As an edible innovation, PopCorners has not only redefined popcorn’s structural dimensions, but also its compositional dynamics. While PopCorners are made from corn, the point here is that traditional popcorn’s size and shape can be very problematic for some, in degrees exceedingly more harmful than, say, that little crisp of the corn-kernel’s residual shell that wants to wedge itself between the tooth and gum (very annoying when a toothpick isn’t handy). Traditional popcorn is sometimes difficult for small children. As choking is one of the leading causes of death for children age 5 and under, the American Academy of Pediatricians has advised parents to prohibit their children from eating it. In fact, several years ago, the AAP petitioned manufacturers to put a warning label on their popcorn. As if there wasn’t enough to provide warning when reviewing certain labels, particularly with microwave popcorn. For instance, microwaving produces molecular structures known as “radiolytic compounds” which diminish the healing capacity of white blood cells as well as the oxygen-carrying ability of molecules in red blood cells. Microwave popcorn is also laden with artery-clogging transfats and can be packaged in bags which contain perfluorooctanoic acid (PFOA) which has been linked to cancer and infertility. When heated, PFOA can reportedly be released as a gas and absorbed into the popcorn. There’s also diacetyl, an ingredient use to impart butter flavoring which has been attributed as a cause of lung disease frequently affecting workers at popcorn factories. For those drawn to the aromatic aesthetic in a piping-hot bag of butter-flavored popcorn fresh from the microwave, beware the danger in inhaling diacetyl.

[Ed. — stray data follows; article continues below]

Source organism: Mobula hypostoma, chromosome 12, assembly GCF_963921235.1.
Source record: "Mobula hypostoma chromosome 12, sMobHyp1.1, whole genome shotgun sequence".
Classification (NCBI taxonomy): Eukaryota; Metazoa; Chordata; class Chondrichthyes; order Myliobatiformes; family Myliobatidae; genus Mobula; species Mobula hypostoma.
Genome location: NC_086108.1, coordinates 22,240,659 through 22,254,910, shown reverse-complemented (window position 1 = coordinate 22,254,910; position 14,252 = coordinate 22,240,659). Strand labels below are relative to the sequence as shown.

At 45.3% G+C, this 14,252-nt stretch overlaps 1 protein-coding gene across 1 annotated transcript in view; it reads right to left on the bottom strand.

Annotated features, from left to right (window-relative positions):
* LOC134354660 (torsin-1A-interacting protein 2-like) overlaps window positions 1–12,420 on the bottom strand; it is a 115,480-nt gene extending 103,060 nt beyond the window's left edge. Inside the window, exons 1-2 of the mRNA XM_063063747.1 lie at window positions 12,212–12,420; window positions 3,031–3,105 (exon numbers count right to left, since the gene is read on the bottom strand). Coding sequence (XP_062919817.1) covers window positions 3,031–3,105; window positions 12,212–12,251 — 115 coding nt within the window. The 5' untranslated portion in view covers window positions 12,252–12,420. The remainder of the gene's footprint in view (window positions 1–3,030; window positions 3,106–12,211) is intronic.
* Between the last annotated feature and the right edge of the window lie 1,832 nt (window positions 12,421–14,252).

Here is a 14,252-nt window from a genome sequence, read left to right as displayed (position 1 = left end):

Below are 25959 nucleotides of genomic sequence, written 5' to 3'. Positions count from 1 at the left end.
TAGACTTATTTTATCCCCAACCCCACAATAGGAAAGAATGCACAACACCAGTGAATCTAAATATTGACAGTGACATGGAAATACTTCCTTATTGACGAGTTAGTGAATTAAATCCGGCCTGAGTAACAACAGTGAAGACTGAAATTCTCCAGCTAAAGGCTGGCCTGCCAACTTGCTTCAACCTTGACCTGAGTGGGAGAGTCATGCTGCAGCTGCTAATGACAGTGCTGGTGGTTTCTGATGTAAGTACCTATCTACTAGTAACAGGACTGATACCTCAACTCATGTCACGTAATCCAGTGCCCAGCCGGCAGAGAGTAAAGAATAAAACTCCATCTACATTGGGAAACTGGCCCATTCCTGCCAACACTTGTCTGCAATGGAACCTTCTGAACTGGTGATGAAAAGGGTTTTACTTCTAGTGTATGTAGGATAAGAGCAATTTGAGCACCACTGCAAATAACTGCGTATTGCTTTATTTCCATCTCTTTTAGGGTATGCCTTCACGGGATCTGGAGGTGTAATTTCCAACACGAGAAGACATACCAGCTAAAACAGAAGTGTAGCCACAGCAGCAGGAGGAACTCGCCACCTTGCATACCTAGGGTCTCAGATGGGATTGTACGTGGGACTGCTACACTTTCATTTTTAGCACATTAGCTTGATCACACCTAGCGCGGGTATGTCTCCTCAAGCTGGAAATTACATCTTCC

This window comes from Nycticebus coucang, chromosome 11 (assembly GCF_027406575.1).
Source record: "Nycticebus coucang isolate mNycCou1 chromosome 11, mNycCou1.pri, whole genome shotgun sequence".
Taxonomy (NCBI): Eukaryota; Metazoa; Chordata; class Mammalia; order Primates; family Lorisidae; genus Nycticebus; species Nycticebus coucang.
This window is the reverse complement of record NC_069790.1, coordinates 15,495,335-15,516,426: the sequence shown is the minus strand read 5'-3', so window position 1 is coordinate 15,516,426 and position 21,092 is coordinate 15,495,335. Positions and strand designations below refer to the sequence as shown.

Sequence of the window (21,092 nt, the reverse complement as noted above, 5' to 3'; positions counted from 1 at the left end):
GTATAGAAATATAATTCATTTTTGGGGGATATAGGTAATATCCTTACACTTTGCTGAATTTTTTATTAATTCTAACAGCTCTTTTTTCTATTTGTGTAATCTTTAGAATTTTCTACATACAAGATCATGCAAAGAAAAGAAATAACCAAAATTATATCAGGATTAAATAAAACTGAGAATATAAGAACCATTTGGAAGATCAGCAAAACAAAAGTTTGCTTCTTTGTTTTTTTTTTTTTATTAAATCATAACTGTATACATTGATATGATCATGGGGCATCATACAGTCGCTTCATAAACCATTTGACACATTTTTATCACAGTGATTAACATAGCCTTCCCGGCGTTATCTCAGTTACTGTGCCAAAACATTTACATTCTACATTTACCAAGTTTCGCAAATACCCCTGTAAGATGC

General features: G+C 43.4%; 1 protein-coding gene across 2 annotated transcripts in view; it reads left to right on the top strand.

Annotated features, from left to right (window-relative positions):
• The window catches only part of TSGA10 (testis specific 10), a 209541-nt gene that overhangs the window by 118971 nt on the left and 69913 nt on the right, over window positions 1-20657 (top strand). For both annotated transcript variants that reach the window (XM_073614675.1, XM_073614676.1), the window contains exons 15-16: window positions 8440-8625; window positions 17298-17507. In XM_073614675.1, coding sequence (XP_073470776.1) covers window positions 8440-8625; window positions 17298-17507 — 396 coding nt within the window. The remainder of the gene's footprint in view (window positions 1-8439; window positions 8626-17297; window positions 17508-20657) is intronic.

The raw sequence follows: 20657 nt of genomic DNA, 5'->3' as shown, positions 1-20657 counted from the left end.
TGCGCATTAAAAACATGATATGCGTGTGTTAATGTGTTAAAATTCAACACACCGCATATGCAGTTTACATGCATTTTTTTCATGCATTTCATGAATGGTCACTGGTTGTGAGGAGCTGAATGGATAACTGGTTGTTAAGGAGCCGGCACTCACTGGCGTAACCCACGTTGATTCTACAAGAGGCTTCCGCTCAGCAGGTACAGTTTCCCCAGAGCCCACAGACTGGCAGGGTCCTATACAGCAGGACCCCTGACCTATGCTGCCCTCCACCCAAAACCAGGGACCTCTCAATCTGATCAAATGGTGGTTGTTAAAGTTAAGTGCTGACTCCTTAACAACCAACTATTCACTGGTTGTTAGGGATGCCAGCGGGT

Such health issues don’t come into play with PopCorners. For examples, ingredients in PopCorners’ Kettle Corn variety is simply sugar, sea salt, sunflower oil and yellow corn enriched with B-family vitamins such as niacin, thiamine and riboflavin. A similar formulation is found in the butter, sea salt, caramel, white cheddar, and cheesy jalapeno flavors. “PopCorners are an all-natural, gluten-free and Kosher Certified snack” says Renow, who also indicates the company is moving to expand the line with Non-GMO profiles, specifically as it relates to whole grain offerings. Renow adds that “the consumer can also look forward to new flavors that include Sweet Cinnamon, Memphis Barbeque and Twisted Salt in a GMO-Free chip that will redefine the new shape of whole grain.” Although GMO-Free grains are more challenging to source, PopCorners are trending toward sourcing not only utilizing them for the grain offerings, but the corn-based flavors as well.